Outstanding Teaching, Learning and Assessment programme
Technology for learning & apprenticeship standards
Outstanding teaching, learning and assessment
Student-staff partnerships – technology for learning
Four collaborative projects have been commissioned, to explore how the digital capability of students can be harnessed to support staff in their use of technology for teaching, learning and assessment.
Funded by the Education and Training Foundation (ETF) and managed by the Strategic Development Network (SDN), the projects are an opportunity to test specific models of student-staff partnership, measure which are most effective in enhancing learning, and share the findings with the wider sector.
The successful projects, commissioned through the programme, are led by:
Bishops Auckland College
Basingstoke College of Technology
Heart of Worcestershire College
The four collaborative project groups include over 50 practitioners from a range of organisations, including independent training providers, FE Colleges and Local Authority providers, with at least 100 individuals involved in the student-staff partnerships.
Projects are now starting to conduct initial practitioner research and form their student-staff partnerships, and will continue through to March 2019. Findings and practice will be shared in the coming months through a number of blogs/vlogs. The final set of practical outputs, case studies and research findings will be pulled together into an overarching toolkit in April 2019, supported by a series of practice-sharing webinars.
The Outstanding Teaching, Learning and Assessment (OTLA) programme for apprenticeships is an opportunity for practitioners to explore, understand and share what outstanding looks like in the context of new apprenticeship standards.
The introduction of apprenticeship standards, end-point assessment and the new funding regime will require a significant shift in the way teaching, learning and assessment is approached in future. The role of the trainer and assessor is changing, employers are taking a greater lead in the design and delivery of apprenticeships, and the focus is now firmly on achieving competence rather than qualifications.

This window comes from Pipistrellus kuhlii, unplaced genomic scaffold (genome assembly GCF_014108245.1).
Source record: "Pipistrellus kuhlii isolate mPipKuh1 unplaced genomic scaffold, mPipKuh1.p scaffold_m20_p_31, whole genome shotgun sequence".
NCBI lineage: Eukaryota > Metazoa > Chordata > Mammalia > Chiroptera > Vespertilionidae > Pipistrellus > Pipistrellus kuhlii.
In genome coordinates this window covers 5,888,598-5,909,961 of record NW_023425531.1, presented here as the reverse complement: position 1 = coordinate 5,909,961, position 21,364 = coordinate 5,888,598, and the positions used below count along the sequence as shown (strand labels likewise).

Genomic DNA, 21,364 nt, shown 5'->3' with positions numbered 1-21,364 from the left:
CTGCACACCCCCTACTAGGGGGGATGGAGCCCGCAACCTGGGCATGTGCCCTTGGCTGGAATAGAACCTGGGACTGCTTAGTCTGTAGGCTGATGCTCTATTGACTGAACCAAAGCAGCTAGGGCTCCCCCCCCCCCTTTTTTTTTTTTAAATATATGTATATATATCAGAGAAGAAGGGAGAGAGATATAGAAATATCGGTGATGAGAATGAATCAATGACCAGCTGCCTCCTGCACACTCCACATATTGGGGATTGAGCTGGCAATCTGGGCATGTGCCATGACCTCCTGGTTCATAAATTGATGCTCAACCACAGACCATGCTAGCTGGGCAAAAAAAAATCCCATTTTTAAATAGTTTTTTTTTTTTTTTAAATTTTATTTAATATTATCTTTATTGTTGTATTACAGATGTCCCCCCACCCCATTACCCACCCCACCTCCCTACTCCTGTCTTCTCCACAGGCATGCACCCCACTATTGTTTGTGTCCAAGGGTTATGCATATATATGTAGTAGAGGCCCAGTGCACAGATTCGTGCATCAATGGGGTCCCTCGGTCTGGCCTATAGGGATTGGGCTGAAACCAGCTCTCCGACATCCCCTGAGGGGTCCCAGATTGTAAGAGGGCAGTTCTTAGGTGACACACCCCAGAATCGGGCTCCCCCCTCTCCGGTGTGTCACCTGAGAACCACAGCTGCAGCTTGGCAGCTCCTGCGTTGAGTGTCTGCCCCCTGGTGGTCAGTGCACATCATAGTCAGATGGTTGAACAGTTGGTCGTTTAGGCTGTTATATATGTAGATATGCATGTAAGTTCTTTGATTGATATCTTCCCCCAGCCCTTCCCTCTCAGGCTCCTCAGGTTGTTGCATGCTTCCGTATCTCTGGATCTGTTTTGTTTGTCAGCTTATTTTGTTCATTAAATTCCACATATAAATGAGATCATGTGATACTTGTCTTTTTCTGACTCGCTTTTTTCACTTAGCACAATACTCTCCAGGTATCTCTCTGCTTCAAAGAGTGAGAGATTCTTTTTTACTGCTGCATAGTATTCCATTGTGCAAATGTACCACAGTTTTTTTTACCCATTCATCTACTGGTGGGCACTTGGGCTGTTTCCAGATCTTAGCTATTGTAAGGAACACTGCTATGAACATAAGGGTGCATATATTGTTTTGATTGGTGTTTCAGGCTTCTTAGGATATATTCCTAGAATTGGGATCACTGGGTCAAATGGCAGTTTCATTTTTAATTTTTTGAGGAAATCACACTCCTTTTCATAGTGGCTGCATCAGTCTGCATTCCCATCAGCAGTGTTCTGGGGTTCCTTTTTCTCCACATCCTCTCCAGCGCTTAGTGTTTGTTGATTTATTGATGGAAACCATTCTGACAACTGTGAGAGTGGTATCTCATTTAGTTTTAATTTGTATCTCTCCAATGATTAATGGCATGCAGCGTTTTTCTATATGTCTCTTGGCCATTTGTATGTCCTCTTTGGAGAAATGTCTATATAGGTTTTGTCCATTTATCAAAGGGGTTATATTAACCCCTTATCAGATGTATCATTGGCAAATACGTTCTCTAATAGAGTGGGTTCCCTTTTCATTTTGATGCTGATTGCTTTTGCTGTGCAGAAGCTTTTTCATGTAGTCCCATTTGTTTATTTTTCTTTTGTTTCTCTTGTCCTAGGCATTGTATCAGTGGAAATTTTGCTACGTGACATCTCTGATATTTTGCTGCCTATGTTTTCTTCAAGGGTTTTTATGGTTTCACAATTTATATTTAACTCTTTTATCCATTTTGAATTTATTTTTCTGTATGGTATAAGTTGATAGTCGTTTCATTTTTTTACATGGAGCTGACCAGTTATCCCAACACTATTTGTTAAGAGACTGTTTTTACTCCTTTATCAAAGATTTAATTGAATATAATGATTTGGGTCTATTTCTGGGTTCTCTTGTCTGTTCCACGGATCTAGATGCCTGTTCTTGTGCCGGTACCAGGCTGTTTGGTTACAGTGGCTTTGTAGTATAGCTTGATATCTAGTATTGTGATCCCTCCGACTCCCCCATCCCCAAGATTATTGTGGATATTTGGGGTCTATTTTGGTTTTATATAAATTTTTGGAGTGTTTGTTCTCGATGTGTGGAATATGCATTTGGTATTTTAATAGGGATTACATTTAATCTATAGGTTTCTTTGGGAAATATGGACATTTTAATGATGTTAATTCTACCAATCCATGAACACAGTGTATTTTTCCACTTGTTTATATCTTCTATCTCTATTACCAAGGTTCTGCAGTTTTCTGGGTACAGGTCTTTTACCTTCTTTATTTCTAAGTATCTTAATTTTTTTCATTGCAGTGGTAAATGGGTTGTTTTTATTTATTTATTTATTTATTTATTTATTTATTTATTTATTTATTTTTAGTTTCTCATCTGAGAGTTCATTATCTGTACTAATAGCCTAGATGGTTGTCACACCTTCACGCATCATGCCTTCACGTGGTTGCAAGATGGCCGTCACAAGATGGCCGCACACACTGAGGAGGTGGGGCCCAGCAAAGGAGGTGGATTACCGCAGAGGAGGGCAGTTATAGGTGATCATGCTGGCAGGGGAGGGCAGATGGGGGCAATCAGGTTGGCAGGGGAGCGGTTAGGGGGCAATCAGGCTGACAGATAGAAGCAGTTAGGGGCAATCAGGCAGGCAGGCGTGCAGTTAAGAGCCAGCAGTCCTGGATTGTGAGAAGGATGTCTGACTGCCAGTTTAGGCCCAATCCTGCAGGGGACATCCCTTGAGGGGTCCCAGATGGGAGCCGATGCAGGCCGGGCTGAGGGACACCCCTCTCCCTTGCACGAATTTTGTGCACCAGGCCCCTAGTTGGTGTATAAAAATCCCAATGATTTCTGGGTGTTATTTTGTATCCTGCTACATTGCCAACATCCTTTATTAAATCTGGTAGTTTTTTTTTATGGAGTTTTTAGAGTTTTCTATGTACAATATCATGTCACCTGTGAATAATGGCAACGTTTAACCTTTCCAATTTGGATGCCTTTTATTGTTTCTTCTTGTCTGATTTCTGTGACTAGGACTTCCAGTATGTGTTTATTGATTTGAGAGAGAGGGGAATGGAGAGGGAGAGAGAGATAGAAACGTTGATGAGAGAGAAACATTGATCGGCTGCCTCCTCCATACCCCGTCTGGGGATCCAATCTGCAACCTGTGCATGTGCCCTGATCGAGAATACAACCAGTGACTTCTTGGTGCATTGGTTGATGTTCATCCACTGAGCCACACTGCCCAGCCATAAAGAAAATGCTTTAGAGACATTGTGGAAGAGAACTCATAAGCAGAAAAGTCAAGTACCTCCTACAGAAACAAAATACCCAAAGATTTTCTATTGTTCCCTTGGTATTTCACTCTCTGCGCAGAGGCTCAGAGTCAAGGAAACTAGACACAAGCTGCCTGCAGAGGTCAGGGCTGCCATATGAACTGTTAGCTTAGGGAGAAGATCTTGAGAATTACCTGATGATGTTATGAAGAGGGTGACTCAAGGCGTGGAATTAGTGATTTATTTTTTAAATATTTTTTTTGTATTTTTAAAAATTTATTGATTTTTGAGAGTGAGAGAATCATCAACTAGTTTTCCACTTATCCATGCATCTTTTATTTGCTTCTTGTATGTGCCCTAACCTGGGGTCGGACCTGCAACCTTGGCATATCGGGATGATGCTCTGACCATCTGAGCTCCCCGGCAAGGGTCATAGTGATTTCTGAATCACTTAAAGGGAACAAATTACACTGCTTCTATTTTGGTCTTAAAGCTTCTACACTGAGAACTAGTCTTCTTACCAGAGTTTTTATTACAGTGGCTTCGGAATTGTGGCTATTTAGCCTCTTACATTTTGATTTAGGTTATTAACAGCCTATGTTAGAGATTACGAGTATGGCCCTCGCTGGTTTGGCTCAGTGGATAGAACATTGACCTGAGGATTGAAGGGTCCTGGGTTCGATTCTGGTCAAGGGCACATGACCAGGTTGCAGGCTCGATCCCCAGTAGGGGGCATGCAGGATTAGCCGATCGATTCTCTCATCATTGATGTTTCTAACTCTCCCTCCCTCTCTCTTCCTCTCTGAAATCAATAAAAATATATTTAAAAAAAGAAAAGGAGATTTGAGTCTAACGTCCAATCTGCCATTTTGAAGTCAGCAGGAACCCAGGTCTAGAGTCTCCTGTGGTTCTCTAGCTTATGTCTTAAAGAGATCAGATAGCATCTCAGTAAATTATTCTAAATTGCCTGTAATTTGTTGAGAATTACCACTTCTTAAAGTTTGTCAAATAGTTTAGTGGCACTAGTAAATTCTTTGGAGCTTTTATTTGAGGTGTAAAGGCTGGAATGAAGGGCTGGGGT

The programme gives practitioners the vital space they need to explore particular changes to their practice, and establish what outstanding looks like.
Ten grant-funded collaborative projects have been commissioned, focusing on areas of practice that sit under the following themes:
Collaborative approaches to teaching/training, learning and assessment between providers and employers
Curriculum development based on the new standards
Monitoring and assessing the progress of the apprentice
Outstanding technical pedagogy in apprenticeship delivery
Over 100 apprenticeship practitioners are involved, from diverse and high-profile range of organisations – including private apprenticeship providers, colleges, universities, employers (such as British Airways, The National Theatre), local authorities, regional networks and end-point assessment organisations.
The successful projects are exploring the following:
Aim Awards Assessment
Effective preparation and delivery of end-point assessment
Developing the apprentice’s behaviours and mindset
Development of contextualised English and maths with the employer and its impact on pedagogy
Monitoring and assessing the progress of apprentices
Effective curriculum design with the employer, in the context of the workplace and job role
On-programme assessment to develop professional skills and behaviours
CMS Vocational Training (with WYLP)
Effective training planning with the employer
Sheffield Hallam University
Co-creating the curriculum – vocational and academic synergy for work-place support
Profile Development and Training (with KATO)
Induction: Designing and mapping on and off-the-job training with the employer
Derbyshire Adult Community Education Service
Effective mentoring support in the workplace
Projects are now conducting their research and will continue through to January 2018. Findings and practice will be shared in the coming months. The final set of practical and research outputs will be pulled together by SDN into an overarching Practitioner Toolkit in early 2019, supported by a series of practice-sharing webinars.